This box flows very well indeed. With the over-radiator snorkel and filter in place it came in at third spot with a flow of 107 cfm. However, to really make it flow we removed the complete snorkel assembly. The flow rose by no less than 21 per cent to 129 cfm! The latter is the highest figure recorded by any of the airboxes with a filter in place. We were intrigued by the change in flow and then tested the box with just the section of duct at the box-end left in place (ie we removed the radiator part of the snorkel). Tested like this, flow was 112.5 cfm, up by only 5 per cent. So the most restrictive part of the intake duct is the section that attaches to the box itself - and when you look at it closely, you can see why!

Box with complete snorkel and with filter: 107 cfm

Box with half snorkel and with filter: 112.5 cfm

Box without snorkel and with filter: 129 cfm

Conclusion: Fit a very large good quality intake to the VS V8 box and you'll have an excellent airbox indeed. At about $15 each (Ryco), the filters are cheap too.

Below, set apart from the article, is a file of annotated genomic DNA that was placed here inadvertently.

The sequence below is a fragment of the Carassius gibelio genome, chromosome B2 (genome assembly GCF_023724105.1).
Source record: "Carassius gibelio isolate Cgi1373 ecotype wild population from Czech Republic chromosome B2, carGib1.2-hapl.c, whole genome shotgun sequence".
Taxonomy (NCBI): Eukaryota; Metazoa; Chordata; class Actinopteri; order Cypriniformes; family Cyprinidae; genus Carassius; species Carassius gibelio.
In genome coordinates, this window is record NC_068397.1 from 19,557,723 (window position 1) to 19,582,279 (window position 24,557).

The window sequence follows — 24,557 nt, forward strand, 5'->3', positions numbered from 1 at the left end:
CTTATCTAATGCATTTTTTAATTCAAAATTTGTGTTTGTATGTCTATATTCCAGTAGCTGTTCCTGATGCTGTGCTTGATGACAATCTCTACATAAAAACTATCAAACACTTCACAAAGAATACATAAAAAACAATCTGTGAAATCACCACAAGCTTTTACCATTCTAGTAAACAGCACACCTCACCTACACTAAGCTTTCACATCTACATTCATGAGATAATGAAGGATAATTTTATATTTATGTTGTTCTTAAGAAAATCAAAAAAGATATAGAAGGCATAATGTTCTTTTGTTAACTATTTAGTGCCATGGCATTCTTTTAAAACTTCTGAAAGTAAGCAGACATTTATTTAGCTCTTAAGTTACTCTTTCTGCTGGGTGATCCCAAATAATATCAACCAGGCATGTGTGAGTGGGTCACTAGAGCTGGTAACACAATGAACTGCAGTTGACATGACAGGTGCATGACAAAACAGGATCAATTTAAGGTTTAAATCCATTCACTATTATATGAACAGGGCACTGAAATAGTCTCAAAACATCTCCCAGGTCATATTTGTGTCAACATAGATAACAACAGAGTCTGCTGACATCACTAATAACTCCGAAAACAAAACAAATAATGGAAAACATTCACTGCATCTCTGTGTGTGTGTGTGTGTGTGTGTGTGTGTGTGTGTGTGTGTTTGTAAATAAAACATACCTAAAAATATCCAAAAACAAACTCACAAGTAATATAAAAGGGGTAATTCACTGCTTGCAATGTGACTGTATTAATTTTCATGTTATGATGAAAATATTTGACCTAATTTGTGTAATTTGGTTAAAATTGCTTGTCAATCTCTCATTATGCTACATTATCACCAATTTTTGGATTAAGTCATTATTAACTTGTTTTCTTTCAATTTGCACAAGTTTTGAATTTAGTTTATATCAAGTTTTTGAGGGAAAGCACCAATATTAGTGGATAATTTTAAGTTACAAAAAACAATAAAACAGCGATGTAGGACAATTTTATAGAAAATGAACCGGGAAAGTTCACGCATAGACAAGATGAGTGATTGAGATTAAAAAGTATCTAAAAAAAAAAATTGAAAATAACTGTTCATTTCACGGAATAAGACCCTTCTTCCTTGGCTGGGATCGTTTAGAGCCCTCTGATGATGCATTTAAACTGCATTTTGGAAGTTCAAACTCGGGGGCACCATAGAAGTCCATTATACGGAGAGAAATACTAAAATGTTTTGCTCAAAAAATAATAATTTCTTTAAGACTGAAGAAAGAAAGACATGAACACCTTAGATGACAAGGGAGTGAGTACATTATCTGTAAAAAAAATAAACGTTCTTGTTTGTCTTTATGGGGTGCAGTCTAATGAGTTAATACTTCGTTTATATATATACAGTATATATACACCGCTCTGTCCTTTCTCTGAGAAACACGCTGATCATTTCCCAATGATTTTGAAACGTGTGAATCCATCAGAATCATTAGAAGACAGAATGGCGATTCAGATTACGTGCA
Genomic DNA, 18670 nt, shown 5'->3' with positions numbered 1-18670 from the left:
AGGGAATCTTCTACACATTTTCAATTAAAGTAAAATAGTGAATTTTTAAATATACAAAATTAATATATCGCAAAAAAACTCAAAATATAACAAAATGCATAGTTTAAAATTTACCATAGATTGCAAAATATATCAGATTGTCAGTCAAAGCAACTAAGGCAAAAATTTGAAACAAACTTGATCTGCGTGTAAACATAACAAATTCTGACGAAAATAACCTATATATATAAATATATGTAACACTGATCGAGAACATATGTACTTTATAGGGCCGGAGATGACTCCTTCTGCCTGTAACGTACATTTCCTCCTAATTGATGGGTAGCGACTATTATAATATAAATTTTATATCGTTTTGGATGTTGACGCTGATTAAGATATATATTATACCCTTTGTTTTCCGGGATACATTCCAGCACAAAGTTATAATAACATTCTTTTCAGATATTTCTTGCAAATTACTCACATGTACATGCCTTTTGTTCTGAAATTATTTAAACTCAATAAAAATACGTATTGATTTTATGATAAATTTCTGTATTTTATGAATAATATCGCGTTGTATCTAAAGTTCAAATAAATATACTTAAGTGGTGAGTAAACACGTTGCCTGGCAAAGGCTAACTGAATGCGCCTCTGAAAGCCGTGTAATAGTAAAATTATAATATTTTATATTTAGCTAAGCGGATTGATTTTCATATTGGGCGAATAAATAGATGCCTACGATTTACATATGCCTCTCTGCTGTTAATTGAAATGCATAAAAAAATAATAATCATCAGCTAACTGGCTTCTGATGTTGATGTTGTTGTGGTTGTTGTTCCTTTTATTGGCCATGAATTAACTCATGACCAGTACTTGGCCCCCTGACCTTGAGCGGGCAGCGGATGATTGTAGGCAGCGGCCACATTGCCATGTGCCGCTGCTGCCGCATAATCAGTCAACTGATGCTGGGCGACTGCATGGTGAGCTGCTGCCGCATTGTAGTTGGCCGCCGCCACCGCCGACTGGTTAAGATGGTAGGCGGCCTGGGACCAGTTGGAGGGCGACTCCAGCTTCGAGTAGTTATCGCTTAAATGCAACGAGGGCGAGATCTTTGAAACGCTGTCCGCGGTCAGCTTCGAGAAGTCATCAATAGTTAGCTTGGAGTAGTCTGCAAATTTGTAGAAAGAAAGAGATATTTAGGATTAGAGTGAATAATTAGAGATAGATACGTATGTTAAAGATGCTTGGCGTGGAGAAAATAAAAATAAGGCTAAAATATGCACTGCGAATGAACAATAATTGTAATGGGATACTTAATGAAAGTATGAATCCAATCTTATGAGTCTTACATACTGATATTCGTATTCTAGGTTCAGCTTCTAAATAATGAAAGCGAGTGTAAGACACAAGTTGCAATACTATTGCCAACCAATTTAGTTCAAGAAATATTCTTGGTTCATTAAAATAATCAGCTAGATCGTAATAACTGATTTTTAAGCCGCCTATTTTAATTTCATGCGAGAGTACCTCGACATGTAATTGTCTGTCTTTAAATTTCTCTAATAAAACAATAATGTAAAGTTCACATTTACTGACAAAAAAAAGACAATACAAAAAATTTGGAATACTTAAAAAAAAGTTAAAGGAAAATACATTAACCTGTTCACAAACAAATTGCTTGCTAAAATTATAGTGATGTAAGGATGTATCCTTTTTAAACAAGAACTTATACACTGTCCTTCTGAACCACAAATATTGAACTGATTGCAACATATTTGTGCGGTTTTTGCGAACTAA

Nissan R31 Skyline
Click for larger image

The box uses the same filter design as the Holden boxes above, making filters very cheap. However, inlet and outlet ducts of the box are fairly small - an inlet in the upper box half of 100 x 35mm and an outlet pipe in the lower box half just 63mm in diameter. The airflow meter normally bolts straight to the airbox, with a bolt-on bellmouth situated within the box. The box is 310 x 190 x 230mm and has a lower curved section to match the wheel arch area of the inner guard. The filter has an area of 370 square cm and the two halves of the box clip together. The used price for one of these boxes is about $80.

This box flowed as poorly as we suspected it would. With the filter in place it recorded a flow of 78 cfm - second from bottom in the flow stakes.

Flow of box with filter: 78 cfm

Conclusion: If you have a Skyline with this box, replace it! And if you want a box for a swap, don't get this one....

Nissan Z31 300ZX
Click for larger image